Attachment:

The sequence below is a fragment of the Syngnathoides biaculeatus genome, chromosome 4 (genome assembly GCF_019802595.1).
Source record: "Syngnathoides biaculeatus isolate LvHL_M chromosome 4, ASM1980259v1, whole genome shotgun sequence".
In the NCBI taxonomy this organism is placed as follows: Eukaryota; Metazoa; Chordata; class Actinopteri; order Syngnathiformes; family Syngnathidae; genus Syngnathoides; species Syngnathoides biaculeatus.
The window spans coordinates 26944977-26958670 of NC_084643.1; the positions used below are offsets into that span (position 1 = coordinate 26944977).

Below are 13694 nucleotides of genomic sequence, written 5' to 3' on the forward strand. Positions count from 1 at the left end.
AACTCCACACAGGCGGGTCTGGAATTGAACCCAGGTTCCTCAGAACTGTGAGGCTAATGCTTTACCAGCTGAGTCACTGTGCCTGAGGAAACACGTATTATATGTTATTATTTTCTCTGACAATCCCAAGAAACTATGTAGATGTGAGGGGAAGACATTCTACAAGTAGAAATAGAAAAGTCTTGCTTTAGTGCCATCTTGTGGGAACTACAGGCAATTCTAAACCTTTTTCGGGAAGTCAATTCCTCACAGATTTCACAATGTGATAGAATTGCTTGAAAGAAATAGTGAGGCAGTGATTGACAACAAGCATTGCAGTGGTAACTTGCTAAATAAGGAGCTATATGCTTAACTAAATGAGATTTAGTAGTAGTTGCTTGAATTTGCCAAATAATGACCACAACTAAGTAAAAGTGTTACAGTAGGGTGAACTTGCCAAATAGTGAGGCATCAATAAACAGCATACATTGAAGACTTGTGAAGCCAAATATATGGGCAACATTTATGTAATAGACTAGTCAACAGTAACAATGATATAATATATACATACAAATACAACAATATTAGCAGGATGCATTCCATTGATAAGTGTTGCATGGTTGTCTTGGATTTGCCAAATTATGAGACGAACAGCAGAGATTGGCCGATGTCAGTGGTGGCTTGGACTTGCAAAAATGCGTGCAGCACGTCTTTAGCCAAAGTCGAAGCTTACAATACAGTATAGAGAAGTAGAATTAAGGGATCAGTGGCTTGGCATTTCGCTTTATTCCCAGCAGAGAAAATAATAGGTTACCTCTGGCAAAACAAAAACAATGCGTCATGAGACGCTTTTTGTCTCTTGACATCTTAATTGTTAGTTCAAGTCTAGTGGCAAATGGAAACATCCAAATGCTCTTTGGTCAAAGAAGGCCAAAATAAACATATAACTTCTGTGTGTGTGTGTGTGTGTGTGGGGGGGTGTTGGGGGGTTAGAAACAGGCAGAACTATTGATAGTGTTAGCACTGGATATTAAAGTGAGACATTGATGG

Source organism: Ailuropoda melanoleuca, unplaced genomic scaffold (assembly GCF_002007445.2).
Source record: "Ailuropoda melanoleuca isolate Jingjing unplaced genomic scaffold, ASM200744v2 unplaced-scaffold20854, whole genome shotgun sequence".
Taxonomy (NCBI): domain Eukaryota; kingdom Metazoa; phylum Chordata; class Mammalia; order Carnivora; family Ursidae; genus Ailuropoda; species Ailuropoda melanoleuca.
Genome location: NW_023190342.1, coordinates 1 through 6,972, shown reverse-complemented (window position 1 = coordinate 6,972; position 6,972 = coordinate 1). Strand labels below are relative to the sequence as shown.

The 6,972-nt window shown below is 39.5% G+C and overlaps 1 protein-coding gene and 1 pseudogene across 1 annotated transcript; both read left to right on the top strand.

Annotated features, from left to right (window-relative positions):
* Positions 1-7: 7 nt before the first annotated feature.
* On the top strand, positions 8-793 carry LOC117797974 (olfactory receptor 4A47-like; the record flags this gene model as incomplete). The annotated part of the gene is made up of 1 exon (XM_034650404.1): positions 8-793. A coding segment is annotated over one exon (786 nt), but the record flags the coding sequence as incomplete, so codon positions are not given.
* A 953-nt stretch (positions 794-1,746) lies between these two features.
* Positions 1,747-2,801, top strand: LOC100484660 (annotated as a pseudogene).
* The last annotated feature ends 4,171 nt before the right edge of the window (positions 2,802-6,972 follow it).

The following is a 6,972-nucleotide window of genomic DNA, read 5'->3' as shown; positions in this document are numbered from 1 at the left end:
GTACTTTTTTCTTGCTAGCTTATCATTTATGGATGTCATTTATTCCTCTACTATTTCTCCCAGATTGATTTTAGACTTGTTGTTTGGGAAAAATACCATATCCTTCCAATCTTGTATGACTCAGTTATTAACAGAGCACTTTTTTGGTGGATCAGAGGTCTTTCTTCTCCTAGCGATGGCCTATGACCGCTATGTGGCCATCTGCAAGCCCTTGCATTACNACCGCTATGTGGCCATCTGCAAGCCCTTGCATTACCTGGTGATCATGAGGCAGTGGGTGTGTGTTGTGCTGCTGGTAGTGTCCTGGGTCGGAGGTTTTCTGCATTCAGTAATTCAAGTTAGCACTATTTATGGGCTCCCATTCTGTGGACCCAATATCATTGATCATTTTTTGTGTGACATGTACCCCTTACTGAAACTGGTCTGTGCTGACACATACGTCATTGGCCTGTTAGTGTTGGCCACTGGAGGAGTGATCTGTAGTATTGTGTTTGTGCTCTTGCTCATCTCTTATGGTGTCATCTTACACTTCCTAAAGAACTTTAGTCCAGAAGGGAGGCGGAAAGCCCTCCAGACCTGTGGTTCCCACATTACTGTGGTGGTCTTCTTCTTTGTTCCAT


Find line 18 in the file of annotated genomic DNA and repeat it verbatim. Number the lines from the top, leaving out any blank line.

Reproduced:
The following is a 6,972-nucleotide window of genomic DNA, read 5'->3' as shown; positions in this document are numbered from 1 at the left end: